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A D V A N C E D M A T E R I A L S & P R O C E S S E S | F E B R U A R Y / M A R C H 2 0 1 7

7 4


ASM and Leica Microsystems Announce

Educational Partnership

ASM International and Leica Microsystems, Buffalo

Grove, Ill., recently announced a new educational partner-

ship. ASM will host classroom programs using inverted and

digital microscopes for inspection and analysis in metal-

lography, manufacturing, and materials research through

this partnership. These programs will rely on sophisticated

equipment from Leica Microsystems, including the Leica

DMi8 modular inverted microscope system for materials

science and the Leica DMS300 digital microscopy system, as

well as Leica LAS X advanced measurement and image anal-

ysis software. The partnership will provide learning oppor-

tunities for new imaging and inspection techniques.


This profile series introduces leading materials scientists

from around the world who happen to be females. Here we

speak with Janet Sater, FASM, research staff member at the

Institute for Defense Analyses (IDA).

What does your typical workday look like?

I don’t know if there is such a thing as a typical day. I

work in the science and technology

division (STD) of a not-for-profit,

federally funded research and

development center chartered to

work only for the Department of

Defense (DoD) and its associated

agencies. STD provides objective,

independent analyses of science

and technology issues related to

national security for our DoD sponsors. The range of topics

on which we work is very broad and includes energy, optics,

materials and armor, robotic systems, training, and human

factors, among others. We also work with other divisions in

our company that are focused on system and operational

testing, cost analysis, and so forth. I might work on multiple,

widely different projects on any given day.

What part of your job do you like most?

I love that I am continually learning something new. My

graduate school research efforts were focused on aspects of

aluminummetallurgy. Since I started working at IDA, however,

my efforts have barely touched on aluminum. My work has

focused on numerous other materials and structures includ-

ing polymer composites for spacecraft; high-temperature

metal matrix composites for turbine engines; smart materials,

devices, and structures for space, air, and underwater systems;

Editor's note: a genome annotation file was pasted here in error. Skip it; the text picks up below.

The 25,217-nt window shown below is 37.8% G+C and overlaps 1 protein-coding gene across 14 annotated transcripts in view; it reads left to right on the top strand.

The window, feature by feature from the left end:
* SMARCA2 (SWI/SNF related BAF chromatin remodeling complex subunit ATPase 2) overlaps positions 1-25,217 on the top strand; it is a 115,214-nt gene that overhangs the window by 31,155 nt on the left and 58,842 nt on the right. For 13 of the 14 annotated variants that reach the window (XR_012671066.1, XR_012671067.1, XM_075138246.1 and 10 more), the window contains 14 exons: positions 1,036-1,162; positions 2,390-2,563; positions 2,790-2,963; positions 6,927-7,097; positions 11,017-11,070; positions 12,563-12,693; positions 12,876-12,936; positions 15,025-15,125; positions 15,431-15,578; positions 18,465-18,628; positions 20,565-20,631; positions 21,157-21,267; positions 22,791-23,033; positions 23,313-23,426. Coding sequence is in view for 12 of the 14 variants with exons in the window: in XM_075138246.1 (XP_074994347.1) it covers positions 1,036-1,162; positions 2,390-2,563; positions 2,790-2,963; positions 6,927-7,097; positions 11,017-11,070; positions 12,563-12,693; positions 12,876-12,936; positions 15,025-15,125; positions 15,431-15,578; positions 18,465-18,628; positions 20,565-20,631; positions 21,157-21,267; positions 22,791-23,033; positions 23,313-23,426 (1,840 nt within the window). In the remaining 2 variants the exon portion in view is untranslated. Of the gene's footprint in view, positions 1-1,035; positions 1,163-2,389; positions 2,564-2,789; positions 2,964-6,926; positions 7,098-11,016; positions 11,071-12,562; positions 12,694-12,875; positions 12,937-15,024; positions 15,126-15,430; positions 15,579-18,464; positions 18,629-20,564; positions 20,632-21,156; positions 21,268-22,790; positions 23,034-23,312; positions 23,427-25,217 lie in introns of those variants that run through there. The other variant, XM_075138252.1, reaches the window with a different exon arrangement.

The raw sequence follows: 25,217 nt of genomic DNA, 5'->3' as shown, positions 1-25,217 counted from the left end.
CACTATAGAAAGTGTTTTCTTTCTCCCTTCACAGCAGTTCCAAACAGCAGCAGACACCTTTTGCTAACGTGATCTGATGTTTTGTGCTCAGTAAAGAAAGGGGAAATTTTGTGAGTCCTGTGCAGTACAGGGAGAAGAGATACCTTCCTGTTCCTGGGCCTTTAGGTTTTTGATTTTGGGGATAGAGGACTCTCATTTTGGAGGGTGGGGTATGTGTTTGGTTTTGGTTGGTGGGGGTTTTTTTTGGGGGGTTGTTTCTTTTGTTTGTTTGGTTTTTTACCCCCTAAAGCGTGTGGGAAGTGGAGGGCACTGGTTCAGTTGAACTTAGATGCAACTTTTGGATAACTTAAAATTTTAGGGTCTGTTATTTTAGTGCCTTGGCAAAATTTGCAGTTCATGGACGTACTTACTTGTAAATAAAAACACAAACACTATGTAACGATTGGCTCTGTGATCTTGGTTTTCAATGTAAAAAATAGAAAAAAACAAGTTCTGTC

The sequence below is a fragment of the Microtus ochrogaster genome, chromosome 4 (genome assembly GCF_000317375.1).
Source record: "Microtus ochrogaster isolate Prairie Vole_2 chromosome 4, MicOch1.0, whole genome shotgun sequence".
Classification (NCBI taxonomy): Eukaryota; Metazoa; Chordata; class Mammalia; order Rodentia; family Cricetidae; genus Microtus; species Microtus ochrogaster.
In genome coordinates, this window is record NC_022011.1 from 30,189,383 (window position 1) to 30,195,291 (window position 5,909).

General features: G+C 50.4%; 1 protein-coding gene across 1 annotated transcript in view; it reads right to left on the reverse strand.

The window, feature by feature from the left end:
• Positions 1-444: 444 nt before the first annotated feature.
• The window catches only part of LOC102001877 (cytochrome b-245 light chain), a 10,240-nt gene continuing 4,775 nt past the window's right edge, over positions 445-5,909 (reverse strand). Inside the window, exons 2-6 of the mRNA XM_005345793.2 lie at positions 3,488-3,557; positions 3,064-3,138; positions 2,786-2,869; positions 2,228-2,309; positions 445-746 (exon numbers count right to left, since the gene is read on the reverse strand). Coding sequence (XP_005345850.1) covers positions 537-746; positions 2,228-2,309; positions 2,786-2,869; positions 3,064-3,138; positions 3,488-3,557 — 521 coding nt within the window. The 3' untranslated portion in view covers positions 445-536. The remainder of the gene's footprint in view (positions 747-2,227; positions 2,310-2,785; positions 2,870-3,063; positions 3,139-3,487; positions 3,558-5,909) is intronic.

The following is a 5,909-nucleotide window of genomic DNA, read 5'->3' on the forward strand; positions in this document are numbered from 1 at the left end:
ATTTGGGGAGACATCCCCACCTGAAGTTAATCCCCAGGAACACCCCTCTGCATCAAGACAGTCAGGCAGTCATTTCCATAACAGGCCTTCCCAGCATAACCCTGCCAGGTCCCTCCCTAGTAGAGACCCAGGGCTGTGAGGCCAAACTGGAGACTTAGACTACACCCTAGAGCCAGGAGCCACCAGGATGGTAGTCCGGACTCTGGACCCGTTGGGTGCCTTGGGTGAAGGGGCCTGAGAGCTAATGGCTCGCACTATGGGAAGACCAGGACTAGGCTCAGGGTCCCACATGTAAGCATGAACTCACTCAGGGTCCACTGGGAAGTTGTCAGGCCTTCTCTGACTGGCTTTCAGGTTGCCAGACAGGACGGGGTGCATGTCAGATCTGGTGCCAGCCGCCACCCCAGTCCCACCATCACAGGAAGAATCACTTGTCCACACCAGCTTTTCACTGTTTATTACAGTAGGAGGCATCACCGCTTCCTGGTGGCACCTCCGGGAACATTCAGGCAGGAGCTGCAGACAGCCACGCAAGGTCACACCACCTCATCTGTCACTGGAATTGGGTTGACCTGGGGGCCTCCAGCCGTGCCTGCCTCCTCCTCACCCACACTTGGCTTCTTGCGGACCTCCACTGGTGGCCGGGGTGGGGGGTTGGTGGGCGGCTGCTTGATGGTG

robotics; advanced manufacturing processes; biological mate-

rials for camouflage; and material supply chains and more.

Pretty cool for ametallurgist, but also challenging and fun.

What attracted you to engineering?

I began my college career in biology with the intent of

becoming a marine biologist. Because I like working with my

hands and am very practical, I changed majors to engineering,

but I wondered which field? My father, an electrical engineer,

worked for a company that employed all kinds of engineers,

and he arranged several meetings for me. Metallurgical engi-

neering seemedmost interesting tome. I amvisually-oriented,

and the idea that I couldmix up some elements and chemicals

to create a metal and then look at it under a microscope and

knowwhy it looked thatwaywas very appealing. I never looked

back. I finished my undergraduate degree in three and a half

years including an honors research project, and then headed

to graduate school at Purdue University for master’s and Ph.D.

degrees. I’ve been very happy withmy choices.

What are you working on now?

I always have several projects going at the same time. I

recently finished a study on the supply chain for a particular

metal for a defense agency and I am currently completing

a survey of best practices by government and industry for

international technology exchange and transfer.

If a young person approached you for career advice

about pursuing engineering, what would you tell them?

Take all themath and science you can take in high school.

Those fundamentals will serve you well whatever engineering

field you choose. Find your passion. Be fearless in exploring the

new and different. Develop good communication skills, both

oral andwritten. Ask questions. Listen thoughtfully andwith an

openmind. Network—and not only electronically. Get involved

in relevant professional societies. Find good mentors, includ-

ing peers, advisors, bosses, and people you admire.


Cooking, crafts (especially sewing, quilting, and bead-

ing), photography, reading, travel.

Last book read?

Candice Millard’s “The River of Doubt: Theodore Roos-

evelt’s Darkest Journey.”

Would you like to be featured in an upcoming Women in Engi-